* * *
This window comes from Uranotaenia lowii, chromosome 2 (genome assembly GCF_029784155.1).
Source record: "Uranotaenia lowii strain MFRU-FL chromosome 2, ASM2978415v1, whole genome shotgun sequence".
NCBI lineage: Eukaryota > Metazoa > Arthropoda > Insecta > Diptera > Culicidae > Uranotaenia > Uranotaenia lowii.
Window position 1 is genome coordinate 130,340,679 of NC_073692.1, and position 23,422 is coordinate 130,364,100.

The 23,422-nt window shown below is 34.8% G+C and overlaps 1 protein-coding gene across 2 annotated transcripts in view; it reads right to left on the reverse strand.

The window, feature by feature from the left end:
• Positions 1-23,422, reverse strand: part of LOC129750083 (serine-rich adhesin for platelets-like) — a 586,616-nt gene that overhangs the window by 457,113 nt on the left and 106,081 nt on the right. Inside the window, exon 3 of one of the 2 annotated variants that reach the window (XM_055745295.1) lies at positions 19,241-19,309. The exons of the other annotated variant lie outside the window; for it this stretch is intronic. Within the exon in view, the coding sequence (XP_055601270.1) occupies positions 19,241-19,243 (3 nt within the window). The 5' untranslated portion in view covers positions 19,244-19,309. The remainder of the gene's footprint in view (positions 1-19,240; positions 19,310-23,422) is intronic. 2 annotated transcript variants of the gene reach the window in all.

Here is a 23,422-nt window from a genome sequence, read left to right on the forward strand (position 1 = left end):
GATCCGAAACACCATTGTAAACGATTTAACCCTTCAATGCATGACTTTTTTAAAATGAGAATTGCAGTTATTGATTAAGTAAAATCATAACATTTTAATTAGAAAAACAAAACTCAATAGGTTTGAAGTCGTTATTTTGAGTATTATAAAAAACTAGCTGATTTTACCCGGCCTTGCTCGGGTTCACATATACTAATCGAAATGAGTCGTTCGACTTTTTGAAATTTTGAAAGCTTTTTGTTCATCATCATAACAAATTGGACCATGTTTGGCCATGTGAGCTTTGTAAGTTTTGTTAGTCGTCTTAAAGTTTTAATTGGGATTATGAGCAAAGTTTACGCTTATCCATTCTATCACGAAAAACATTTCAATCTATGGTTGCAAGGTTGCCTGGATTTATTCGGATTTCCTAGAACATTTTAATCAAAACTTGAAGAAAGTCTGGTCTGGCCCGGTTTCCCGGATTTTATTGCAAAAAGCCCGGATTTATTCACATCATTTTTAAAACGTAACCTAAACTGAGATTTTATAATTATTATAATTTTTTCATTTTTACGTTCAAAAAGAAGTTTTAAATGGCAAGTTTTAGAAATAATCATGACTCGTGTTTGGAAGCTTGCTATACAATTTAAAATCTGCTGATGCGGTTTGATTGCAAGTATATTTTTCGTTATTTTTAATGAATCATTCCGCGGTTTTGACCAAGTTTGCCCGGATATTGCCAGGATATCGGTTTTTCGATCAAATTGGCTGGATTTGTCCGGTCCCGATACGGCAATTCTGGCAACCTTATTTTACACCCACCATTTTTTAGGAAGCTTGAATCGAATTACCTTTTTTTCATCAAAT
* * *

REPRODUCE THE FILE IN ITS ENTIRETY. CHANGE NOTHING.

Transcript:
This window comes from Uranotaenia lowii, chromosome 2 (genome assembly GCF_029784155.1).
Source record: "Uranotaenia lowii strain MFRU-FL chromosome 2, ASM2978415v1, whole genome shotgun sequence".
NCBI lineage: Eukaryota > Metazoa > Arthropoda > Insecta > Diptera > Culicidae > Uranotaenia > Uranotaenia lowii.
Window position 1 is genome coordinate 130,340,679 of NC_073692.1, and position 23,422 is coordinate 130,364,100.

The 23,422-nt window shown below is 34.8% G+C and overlaps 1 protein-coding gene across 2 annotated transcripts in view; it reads right to left on the reverse strand.

The window, feature by feature from the left end:
• Positions 1-23,422, reverse strand: part of LOC129750083 (serine-rich adhesin for platelets-like) — a 586,616-nt gene that overhangs the window by 457,113 nt on the left and 106,081 nt on the right. Inside the window, exon 3 of one of the 2 annotated variants that reach the window (XM_055745295.1) lies at positions 19,241-19,309. The exons of the other annotated variant lie outside the window; for it this stretch is intronic. Within the exon in view, the coding sequence (XP_055601270.1) occupies positions 19,241-19,243 (3 nt within the window). The 5' untranslated portion in view covers positions 19,244-19,309. The remainder of the gene's footprint in view (positions 1-19,240; positions 19,310-23,422) is intronic. 2 annotated transcript variants of the gene reach the window in all.

Here is a 23,422-nt window from a genome sequence, read left to right on the forward strand (position 1 = left end):
GATCCGAAACACCATTGTAAACGATTTAACCCTTCAATGCATGACTTTTTTAAAATGAGAATTGCAGTTATTGATTAAGTAAAATCATAACATTTTAATTAGAAAAACAAAACTCAATAGGTTTGAAGTCGTTATTTTGAGTATTATAAAAAACTAGCTGATTTTACCCGGCCTTGCTCGGGTTCACATATACTAATCGAAATGAGTCGTTCGACTTTTTGAAATTTTGAAAGCTTTTTGTTCATCATCATAACAAATTGGACCATGTTTGGCCATGTGAGCTTTGTAAGTTTTGTTAGTCGTCTTAAAGTTTTAATTGGGATTATGAGCAAAGTTTACGCTTATCCATTCTATCACGAAAAACATTTCAATCTATGGTTGCAAGGTTGCCTGGATTTATTCGGATTTCCTAGAACATTTTAATCAAAACTTGAAGAAAGTCTGGTCTGGCCCGGTTTCCCGGATTTTATTGCAAAAAGCCCGGATTTATTCACATCATTTTTAAAACGTAACCTAAACTGAGATTTTATAATTATTATAATTTTTTCATTTTTACGTTCAAAAAGAAGTTTTAAATGGCAAGTTTTAGAAATAATCATGACTCGTGTTTGGAAGCTTGCTATACAATTTAAAATCTGCTGATGCGGTTTGATTGCAAGTATATTTTTCGTTATTTTTAATGAATCATTCCGCGGTTTTGACCAAGTTTGCCCGGATATTGCCAGGATATCGGTTTTTCGATCAAATTGGCTGGATTTGTCCGGTCCCGATACGGCAATTCTGGCAACCTTATTTTACACCCACCATTTTTTAGGAAGCTTGAATCGAATTACCTTTTTTTCATCAAAT